Many airport workers are locked out of the financial package because their firms are council-owned; while staff at dnata were similarly told they were no longer eligible because their company is owned by a foreign government. This has not been remedied by the new announcement.

“Aviation workers need adequate support and a commitment from the government that it will stand by their industry,” Kaine said.

“Aviation workers will struggle on the reduced payments, their bills still need to be paid and their families still need to be supported.

“For the thousands of workers who remain shut out of JobKeeper because of their company’s ownership structure, such as those at dnata, today is a big blow and means their jobs hang in the balance.”

Earlier in July, the industry group representing ground handlers warned 6,000 jobs would be lost if JobKeeper wasn’t extended. It followed similar interventions Virgin and Qantas in recent weeks.

Fly into Spring with Australian Aviation’s latest print edition. Starting from $49.95 a year, you can read comprehensive coverage on all sectors of the industry to keep you in the loop. Get your hands on the subscription today. Subscribe now at australianaviation.com.au.

New JobKeeper ignores aviation, says TWU Comment

  • Paul

    says:

    Already Qantas has announced job cuts in international. The new owners of the other airline have indicated job cuts due to international flights not restarting immediately. Yet the unions still want more. Greed is the only word to describe their comments.

Leave a Comment

Your email address will not be published. Required fields are marked *

New JobKeeper ignores aviation, says TWU

written by Adam Thorn | July 21, 2020
A Tigerair Australia A320 undergoing maintenance. (BAE Systems Australia)
A Tigerair Australia A320 undergoing maintenance. (BAE Systems Australia)

The TWU has said the government’s extension of JobKeeper payments beyond September doesn’t go far enough to help the aviation industry.

National secretary Michael Kaine said, “The federal government is happy for aviation to collapse and with it thousands of jobs. The announcement to cut payments and that thousands of aviation workers will again miss out on JobKeeper shows how Scott Morrison is failing to understand the serious situation aviation is in.”

On Tuesday, Prime Minister Scott Morrison revealed the support package would be extended beyond its original September expiry, but that payments would be reduced from $1,500 to $1,200 per fortnight until the end of the year.

Advertisement
Advertisement

In 2021, full-time employees would then see a further decrease in payments to just $1,000.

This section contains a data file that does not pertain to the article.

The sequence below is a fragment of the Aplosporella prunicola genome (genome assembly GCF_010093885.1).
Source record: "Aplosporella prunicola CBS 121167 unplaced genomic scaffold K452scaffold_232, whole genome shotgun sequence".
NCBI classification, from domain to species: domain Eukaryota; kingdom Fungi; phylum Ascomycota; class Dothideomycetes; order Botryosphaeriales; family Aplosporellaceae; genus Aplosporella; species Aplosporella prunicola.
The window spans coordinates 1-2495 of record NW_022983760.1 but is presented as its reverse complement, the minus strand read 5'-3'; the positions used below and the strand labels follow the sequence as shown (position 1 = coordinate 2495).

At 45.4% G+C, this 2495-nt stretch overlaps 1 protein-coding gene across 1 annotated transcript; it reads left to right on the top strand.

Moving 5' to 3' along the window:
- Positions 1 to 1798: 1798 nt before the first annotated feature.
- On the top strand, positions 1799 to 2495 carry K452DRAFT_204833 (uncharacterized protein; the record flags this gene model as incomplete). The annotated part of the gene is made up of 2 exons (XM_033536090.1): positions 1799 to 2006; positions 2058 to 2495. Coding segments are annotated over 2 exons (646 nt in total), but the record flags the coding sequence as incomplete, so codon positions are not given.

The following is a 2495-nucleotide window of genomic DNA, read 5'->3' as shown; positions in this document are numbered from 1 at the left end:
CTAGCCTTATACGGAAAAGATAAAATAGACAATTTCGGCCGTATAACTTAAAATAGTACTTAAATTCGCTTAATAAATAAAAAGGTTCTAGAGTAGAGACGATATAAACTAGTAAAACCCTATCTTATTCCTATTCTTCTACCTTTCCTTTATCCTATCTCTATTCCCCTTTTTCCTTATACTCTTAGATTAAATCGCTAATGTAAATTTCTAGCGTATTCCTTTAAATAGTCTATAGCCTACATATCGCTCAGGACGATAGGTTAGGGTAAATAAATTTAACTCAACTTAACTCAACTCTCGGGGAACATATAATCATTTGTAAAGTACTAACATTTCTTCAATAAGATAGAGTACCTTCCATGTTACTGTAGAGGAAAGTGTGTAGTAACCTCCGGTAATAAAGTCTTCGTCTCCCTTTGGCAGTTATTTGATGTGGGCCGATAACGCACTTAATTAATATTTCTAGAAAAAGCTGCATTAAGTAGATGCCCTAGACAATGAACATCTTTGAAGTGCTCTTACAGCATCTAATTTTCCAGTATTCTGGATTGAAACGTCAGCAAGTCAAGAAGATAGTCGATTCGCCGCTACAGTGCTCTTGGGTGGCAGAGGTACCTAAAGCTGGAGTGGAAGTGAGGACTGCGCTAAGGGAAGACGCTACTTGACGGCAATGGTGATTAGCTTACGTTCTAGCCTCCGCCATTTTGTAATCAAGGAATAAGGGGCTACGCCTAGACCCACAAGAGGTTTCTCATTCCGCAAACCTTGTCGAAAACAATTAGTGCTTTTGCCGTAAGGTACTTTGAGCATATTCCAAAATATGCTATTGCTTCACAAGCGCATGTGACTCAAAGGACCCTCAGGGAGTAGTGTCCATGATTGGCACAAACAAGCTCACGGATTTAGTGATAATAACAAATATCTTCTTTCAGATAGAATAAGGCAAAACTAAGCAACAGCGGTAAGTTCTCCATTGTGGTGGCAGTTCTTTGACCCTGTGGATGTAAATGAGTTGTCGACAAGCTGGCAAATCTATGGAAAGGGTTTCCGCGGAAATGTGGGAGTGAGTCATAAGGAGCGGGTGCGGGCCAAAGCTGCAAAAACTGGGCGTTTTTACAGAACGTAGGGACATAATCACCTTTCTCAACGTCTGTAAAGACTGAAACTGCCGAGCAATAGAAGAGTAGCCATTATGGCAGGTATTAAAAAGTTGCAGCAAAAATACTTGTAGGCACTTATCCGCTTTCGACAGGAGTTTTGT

Meanwhile, new rules mean businesses will have to continue to reapply to ensure their revenue is still affected by the coronavirus crisis.

The Treasurer told reporters he estimates the number of people eligible for JobKeeper would reduce from 3.5 million now to just 1 million at the start of next year.

As yet, there is no additional support for those in the aviation industry despite international borders still being largely closed.

PROMOTED CONTENT

The current JobKeeper package was introduced to provide coronavirus-effected business with $1,500 per employee, per fortnight.

Companies are then legally obliged to pass that payment onto workers in a bid to keep the economy active during the pandemic.

More generally, the scheme has proved problematic for much of the aviation industry.

Many airport workers are locked out of the financial package because their firms are council-owned; while staff at dnata were similarly told they were no longer eligible because their company is owned by a foreign government. This has not been remedied by the new announcement.

“Aviation workers need adequate support and a commitment from the government that it will stand by their industry,” Kaine said.

“Aviation workers will struggle on the reduced payments, their bills still need to be paid and their families still need to be supported.

“For the thousands of workers who remain shut out of JobKeeper because of their company’s ownership structure, such as those at dnata, today is a big blow and means their jobs hang in the balance.”

Earlier in July, the industry group representing ground handlers warned 6,000 jobs would be lost if JobKeeper wasn’t extended. It followed similar interventions Virgin and Qantas in recent weeks.

Fly into Spring with Australian Aviation’s latest print edition. Starting from $49.95 a year, you can read comprehensive coverage on all sectors of the industry to keep you in the loop. Get your hands on the subscription today. Subscribe now at australianaviation.com.au.

New JobKeeper ignores aviation, says TWU Comment

  • Paul

    says:

    Already Qantas has announced job cuts in international. The new owners of the other airline have indicated job cuts due to international flights not restarting immediately. Yet the unions still want more. Greed is the only word to describe their comments.

Leave a Comment

Your email address will not be published. Required fields are marked *

Each day, our subscribers are more informed with the right information.

SIGN UP to the Australian Aviation magazine for high-quality news and features for just $99.95 per year